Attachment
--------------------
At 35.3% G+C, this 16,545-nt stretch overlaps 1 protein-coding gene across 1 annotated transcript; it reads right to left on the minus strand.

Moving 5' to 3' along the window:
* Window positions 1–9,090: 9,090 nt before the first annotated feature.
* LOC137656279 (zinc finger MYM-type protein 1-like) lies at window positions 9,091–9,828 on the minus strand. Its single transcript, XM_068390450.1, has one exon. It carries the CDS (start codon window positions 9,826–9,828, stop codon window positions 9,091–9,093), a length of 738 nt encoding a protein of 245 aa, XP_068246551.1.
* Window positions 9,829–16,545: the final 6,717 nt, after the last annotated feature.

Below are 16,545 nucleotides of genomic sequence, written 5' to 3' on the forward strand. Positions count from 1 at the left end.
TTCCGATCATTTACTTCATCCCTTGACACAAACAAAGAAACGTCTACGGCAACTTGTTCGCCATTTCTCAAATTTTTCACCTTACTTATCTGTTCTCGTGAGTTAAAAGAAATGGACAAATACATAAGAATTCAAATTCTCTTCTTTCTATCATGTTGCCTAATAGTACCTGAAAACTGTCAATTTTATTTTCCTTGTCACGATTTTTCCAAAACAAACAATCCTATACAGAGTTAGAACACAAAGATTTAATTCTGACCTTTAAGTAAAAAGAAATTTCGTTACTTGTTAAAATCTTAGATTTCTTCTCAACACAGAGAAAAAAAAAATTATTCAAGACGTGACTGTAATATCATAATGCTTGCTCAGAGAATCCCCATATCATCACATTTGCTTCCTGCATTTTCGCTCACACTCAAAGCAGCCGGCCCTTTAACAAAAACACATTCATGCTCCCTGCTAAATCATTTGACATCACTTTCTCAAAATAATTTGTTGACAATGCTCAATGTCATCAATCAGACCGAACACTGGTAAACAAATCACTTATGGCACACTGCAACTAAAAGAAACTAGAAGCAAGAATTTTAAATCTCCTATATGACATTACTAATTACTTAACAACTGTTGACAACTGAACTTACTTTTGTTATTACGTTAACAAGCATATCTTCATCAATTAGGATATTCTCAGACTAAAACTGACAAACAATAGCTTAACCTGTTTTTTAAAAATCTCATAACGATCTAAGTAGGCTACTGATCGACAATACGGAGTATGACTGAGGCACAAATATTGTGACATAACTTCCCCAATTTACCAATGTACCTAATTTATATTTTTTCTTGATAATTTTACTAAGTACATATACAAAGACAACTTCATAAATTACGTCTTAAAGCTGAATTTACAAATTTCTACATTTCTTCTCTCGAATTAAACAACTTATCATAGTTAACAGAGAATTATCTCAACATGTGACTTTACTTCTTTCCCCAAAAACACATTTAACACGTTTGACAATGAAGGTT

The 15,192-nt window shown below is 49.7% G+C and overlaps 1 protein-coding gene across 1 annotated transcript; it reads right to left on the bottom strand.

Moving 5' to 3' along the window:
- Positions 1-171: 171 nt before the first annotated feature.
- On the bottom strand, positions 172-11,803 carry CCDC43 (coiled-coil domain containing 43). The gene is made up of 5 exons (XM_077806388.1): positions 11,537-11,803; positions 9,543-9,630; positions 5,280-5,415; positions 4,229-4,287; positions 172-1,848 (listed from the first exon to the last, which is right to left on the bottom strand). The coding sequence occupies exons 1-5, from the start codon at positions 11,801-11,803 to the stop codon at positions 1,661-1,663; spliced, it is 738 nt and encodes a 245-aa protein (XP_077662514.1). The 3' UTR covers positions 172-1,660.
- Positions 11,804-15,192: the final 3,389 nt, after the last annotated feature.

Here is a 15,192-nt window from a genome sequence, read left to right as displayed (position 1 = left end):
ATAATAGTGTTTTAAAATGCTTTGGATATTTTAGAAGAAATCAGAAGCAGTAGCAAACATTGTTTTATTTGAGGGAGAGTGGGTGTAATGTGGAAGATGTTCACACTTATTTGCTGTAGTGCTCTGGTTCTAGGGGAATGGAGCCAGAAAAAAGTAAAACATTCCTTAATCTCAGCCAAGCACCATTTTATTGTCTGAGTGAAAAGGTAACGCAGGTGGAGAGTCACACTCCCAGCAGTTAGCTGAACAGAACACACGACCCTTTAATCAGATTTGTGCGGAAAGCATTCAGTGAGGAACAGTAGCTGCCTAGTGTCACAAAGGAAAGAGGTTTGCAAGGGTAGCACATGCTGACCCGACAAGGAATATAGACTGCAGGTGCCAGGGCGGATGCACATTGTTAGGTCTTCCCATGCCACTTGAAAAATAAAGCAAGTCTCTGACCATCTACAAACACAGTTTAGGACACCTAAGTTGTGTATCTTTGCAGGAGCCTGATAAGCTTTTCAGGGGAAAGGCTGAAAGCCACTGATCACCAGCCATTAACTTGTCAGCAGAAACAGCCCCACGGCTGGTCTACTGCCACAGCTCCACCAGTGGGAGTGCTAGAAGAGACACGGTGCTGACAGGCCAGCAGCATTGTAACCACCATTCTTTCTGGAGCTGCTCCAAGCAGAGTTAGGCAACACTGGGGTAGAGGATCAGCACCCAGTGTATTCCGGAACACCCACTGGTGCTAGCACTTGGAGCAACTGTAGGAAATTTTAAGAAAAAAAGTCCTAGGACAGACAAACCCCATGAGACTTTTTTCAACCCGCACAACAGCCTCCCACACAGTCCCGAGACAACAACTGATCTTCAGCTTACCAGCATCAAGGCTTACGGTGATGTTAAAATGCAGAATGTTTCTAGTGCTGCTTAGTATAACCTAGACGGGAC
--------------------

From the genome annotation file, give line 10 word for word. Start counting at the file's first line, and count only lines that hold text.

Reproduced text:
- Positions 1-171: 171 nt before the first annotated feature.